The patient was diagnosed as having MFS according to the Ghent criteria and underwent Benthall procedure which involves replacement of the aortic root with a mechanical valved conduit. Following the postoperative course, he was discharged uneventfully with warfarin, metoprolol, and ramipril on the seventh day.


Discussion

Although MFS is inherited as an autosomal dominant with high penetrance, about 30% of cases are due to sporadic mutations(3). The prevalence of MFS was reported ranging between 1/5.000-1/10.000. Cardiovascular manifestations include thoracic aortic aneurysm/dissection, aortic regurgitation from the aortic root impairment, and the mitral insufficiency with mitral valve prolapses. Although aortic dilatation is progressive throughout life, losartan and beta-blockers reduce the rate of dilatation, aortic dissection, and heart failure(4). The incidence of ascending aortic aneurysms, defined as giant aneurysms greater than 10 cm in diameter, is increasing in MFS. Guidelines recommended aortic imaging of first-degree relatives in patients with familial aortic aneurysms. The current European Society of Cardiology guidelines recommended prophylactic surgery in patients with MFS, who have a maximal aortic diameter ≥50 mm. The factors that would lead to surgical repair at  ≥45 mm include a family history of dissection, size increase 3 mm/year, severe aortic regurgitation, or desire for pregnancy(5).

In the case reported, the reason that the patient became symptomatic is the presence of severe aortic valve regurgitation due to aortic root dilatation. Although the patient admitted the hospital before dissecting the aorta which is the most feared complication of MFS, the systolic function of heart was reduced and left ventricular diameters were greatly enlarged owing to severe aortic regurgitation. Despite a negative family history, the current-reported-case was sporadic. In suspicious cases, even if there is negative family history, genetic test and systemic features of MFS should be examined well and the criteria of MFS should be kept in mind. In the literature, huge aneurysm of the ascending aorta without dissection is extremely rare, and the current case with a giant aneurysm of approximately 12 cm has been treated uneventfully.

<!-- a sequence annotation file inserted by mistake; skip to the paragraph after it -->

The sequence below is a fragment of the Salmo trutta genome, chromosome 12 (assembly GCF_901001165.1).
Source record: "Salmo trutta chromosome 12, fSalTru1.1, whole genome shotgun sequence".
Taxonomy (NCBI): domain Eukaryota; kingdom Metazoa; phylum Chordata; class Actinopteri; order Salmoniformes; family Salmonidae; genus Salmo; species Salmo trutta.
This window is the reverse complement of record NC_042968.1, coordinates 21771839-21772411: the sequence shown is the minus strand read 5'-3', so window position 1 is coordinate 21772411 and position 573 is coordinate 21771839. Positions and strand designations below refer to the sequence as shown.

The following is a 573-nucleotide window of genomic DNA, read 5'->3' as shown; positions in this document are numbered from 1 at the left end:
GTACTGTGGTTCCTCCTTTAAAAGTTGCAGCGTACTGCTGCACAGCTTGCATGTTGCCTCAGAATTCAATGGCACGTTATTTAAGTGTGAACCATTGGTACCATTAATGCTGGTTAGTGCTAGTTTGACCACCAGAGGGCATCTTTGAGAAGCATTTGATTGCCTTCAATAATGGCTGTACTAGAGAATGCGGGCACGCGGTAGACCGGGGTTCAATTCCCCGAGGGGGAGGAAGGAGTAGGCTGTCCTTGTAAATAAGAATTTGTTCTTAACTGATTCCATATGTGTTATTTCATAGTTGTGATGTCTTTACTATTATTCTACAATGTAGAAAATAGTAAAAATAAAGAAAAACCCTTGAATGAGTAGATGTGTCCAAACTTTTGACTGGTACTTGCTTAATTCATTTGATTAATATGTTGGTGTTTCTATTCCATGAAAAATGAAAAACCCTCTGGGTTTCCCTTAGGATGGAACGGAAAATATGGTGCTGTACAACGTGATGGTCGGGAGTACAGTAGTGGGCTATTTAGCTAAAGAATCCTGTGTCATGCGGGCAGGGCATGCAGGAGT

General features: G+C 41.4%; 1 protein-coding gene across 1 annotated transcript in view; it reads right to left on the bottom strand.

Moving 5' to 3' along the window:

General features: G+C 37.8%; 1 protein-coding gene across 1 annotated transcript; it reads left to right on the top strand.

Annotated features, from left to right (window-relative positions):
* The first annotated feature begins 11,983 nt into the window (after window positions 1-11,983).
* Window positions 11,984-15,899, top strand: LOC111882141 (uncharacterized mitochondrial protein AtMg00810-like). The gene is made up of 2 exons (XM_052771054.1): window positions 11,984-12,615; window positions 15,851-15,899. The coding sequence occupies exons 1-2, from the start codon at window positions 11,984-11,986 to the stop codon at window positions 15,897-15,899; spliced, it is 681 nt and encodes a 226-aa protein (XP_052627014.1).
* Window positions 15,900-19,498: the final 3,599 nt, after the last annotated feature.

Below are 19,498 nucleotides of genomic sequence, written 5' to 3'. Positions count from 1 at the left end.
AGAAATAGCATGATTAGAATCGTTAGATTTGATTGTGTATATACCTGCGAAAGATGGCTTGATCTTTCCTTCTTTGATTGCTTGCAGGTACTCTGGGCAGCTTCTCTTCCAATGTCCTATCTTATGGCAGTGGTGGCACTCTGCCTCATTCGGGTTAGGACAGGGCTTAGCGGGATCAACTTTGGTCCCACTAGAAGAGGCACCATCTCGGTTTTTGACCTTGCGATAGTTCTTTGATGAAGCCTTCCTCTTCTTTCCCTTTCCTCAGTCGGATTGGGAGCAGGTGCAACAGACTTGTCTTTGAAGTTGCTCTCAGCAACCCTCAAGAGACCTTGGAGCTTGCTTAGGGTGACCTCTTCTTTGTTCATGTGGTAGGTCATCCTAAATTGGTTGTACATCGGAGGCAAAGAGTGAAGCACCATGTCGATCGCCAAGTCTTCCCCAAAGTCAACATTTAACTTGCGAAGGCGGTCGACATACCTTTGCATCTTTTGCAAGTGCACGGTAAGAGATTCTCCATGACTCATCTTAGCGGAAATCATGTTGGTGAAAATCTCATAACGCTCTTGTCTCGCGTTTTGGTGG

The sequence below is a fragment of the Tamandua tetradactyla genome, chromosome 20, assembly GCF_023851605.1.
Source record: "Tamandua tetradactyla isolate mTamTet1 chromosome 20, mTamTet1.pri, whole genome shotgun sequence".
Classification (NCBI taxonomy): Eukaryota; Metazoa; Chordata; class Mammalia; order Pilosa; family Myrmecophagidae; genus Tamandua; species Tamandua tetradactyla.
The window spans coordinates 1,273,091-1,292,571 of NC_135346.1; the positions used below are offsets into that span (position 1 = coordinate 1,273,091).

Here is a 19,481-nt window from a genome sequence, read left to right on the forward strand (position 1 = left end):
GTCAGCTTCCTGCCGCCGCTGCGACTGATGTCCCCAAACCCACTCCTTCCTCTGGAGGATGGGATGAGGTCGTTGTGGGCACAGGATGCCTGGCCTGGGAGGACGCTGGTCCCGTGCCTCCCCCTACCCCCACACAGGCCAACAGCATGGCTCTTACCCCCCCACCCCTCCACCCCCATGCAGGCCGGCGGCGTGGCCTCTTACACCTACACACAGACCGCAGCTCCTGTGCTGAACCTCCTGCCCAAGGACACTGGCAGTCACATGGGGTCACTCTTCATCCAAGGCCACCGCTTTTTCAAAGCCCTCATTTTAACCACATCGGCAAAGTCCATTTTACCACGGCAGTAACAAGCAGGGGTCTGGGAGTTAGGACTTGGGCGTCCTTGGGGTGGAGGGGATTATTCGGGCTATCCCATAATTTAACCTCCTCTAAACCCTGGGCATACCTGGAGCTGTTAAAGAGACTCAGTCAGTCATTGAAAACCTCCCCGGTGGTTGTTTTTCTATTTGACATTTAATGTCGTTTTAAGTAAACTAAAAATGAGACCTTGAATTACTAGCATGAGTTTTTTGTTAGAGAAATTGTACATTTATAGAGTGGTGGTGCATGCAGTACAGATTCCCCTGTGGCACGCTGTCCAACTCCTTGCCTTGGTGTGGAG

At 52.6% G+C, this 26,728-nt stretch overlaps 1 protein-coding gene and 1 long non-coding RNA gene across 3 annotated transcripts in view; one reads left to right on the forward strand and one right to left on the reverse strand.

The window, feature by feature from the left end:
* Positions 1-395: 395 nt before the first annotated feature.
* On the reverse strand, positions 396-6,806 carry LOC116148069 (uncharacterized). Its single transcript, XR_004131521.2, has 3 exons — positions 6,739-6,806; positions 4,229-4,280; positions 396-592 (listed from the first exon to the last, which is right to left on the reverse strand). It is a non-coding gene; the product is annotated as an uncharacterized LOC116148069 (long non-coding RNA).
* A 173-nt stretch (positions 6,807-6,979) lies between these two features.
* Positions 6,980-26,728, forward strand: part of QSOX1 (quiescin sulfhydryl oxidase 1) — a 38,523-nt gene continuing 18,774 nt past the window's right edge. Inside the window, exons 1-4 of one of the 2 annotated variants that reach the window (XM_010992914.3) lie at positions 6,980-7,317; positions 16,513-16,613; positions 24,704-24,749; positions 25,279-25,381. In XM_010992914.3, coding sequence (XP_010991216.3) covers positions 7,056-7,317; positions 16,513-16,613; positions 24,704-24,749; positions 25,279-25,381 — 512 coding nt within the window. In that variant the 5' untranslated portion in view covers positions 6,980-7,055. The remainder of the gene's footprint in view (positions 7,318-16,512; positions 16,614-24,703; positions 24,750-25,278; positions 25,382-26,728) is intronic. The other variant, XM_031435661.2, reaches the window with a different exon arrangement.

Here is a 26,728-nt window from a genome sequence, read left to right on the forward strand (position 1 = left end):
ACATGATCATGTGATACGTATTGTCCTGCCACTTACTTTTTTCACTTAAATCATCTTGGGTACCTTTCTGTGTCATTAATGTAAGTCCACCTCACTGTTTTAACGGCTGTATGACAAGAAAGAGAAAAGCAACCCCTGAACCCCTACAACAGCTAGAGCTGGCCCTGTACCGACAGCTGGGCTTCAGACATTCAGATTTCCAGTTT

In conclusion, such huge aortic aneurysms could be asymptomatic and silent for many years until severe aortic regurgitation and aortic dissection occurs.


Ethics

Informed Consent: Written informed consent was obtained from the patient who underwent elective surgery.

Peer-review: Internally peer-reviewed.

Authorship Contributions

Surgical and Medical Practices: M.T., Concept: E.Ç.Ş., Ö.Ö., Design: E.Ç.Ş., Ö.Ö., Data Collection or Processing: E.Ç.Ş., E.Ö.U., M.T., Analysis or Interpretation: E.Ç.Ş., Ö.Ö., Literature Search: E.Ç.Ş., E.Ö.U., Writing: E.Ç.Ş., E.Ö.U.

Conflict of Interest: No conflict of interest was declared by the authors.

Financial Disclosure: The authors declared that this study received no financial support.